(Source: CNN Travel via Heath Hall)
(CNN) — The peaceful untouched forest north of Ukraine’s capital, Kiev, is a perfect spot to enjoy the outdoors — save for one fact.
It contains the radiation-contaminated Chernobyl Exclusion Zone, established in 1986 after the world’s worst nuclear disaster sent a wave of radiation fallout across Europe.
Since 2011 it’s been a major draw for adventurous tourists, but the forests here conceal another legacy of the Cold War, with a far more sinister and mysterious reputation.
The Duga radar.
Though once a closely guarded secret, this immense structure can be seen for miles around, rearing up through the mist over the horizon — a surreal sight.
From a distance, it appears to be a gigantic wall. On close inspection, it’s an enormous, dilapidated structure made up of hundreds of huge antennas and turbines.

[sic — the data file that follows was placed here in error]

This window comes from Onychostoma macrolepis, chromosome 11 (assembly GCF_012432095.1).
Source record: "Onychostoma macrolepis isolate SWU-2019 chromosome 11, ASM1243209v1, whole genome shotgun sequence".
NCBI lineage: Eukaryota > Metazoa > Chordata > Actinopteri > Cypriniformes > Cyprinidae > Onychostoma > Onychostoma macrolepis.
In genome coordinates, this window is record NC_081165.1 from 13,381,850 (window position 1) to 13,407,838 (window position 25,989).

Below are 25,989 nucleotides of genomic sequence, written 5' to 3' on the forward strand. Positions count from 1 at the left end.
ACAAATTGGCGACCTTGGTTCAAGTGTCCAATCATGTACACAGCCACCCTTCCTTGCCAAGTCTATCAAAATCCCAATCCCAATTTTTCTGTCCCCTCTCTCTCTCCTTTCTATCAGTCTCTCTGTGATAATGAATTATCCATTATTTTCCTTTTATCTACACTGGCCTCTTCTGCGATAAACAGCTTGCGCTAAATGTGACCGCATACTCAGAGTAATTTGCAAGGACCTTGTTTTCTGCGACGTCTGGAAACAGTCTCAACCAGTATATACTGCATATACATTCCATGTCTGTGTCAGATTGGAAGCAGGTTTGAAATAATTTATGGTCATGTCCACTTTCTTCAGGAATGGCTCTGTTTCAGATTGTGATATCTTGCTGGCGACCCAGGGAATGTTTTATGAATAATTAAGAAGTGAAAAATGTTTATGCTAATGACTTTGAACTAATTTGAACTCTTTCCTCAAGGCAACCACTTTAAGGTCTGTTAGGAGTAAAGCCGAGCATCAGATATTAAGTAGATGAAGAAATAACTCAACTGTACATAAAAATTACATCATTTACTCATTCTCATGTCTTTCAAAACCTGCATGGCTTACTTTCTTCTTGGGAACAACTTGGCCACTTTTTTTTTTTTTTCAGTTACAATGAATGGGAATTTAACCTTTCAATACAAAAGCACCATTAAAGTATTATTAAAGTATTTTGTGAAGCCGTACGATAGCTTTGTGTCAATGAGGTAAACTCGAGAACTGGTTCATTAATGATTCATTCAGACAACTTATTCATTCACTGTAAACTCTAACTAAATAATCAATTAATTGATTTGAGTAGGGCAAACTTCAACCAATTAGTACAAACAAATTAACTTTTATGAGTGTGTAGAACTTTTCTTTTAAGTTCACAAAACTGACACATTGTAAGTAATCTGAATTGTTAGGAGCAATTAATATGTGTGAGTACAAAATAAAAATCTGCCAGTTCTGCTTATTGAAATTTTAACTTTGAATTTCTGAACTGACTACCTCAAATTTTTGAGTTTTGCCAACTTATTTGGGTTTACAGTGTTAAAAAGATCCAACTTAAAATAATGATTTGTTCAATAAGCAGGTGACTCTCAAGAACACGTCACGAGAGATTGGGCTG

The Duga radar (which translates as “The Arc”) was once one of the most powerful military facilities in the Soviet Union’s communist empire.
It still stands a towering 150 meters (492 feet) high and stretches almost 700 meters in length. But, left to rot in the radioactive winds of Chernobyl, it’s now in a sad state of industrial decay.
Anyone exploring the undergrowth at its feet will stumble upon neglected vehicles, steel barrels, broken electronic devices and metallic rubbish, the remainders of the hasty evacuation shortly after the nuclear disaster.[…]
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